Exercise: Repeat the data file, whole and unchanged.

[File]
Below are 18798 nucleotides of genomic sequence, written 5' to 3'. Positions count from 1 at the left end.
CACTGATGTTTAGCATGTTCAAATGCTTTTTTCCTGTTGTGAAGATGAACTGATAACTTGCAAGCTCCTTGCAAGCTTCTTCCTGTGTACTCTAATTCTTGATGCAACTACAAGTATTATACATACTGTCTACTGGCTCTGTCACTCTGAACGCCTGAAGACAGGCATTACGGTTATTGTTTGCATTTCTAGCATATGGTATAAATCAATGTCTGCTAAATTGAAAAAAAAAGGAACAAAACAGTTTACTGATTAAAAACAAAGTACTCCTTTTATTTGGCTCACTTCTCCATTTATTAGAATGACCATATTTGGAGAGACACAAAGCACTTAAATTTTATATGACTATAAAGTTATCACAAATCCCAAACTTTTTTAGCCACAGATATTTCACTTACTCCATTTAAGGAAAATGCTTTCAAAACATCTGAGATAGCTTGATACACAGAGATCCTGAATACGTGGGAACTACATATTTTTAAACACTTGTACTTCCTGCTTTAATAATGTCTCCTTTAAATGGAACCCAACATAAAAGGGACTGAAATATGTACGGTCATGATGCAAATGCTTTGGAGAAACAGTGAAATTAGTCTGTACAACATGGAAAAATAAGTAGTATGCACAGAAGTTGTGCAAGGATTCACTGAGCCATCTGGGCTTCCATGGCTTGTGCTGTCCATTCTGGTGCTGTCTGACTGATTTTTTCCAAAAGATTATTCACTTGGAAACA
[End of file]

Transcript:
Below are 18798 nucleotides of genomic sequence, written 5' to 3'. Positions count from 1 at the left end.
CACTGATGTTTAGCATGTTCAAATGCTTTTTTCCTGTTGTGAAGATGAACTGATAACTTGCAAGCTCCTTGCAAGCTTCTTCCTGTGTACTCTAATTCTTGATGCAACTACAAGTATTATACATACTGTCTACTGGCTCTGTCACTCTGAACGCCTGAAGACAGGCATTACGGTTATTGTTTGCATTTCTAGCATATGGTATAAATCAATGTCTGCTAAATTGAAAAAAAAAGGAACAAAACAGTTTACTGATTAAAAACAAAGTACTCCTTTTATTTGGCTCACTTCTCCATTTATTAGAATGACCATATTTGGAGAGACACAAAGCACTTAAATTTTATATGACTATAAAGTTATCACAAATCCCAAACTTTTTTAGCCACAGATATTTCACTTACTCCATTTAAGGAAAATGCTTTCAAAACATCTGAGATAGCTTGATACACAGAGATCCTGAATACGTGGGAACTACATATTTTTAAACACTTGTACTTCCTGCTTTAATAATGTCTCCTTTAAATGGAACCCAACATAAAAGGGACTGAAATATGTACGGTCATGATGCAAATGCTTTGGAGAAACAGTGAAATTAGTCTGTACAACATGGAAAAATAAGTAGTATGCACAGAAGTTGTGCAAGGATTCACTGAGCCATCTGGGCTTCCATGGCTTGTGCTGTCCATTCTGGTGCTGTCTGACTGATTTTTTCCAAAAGATTATTCACTTGGAAACA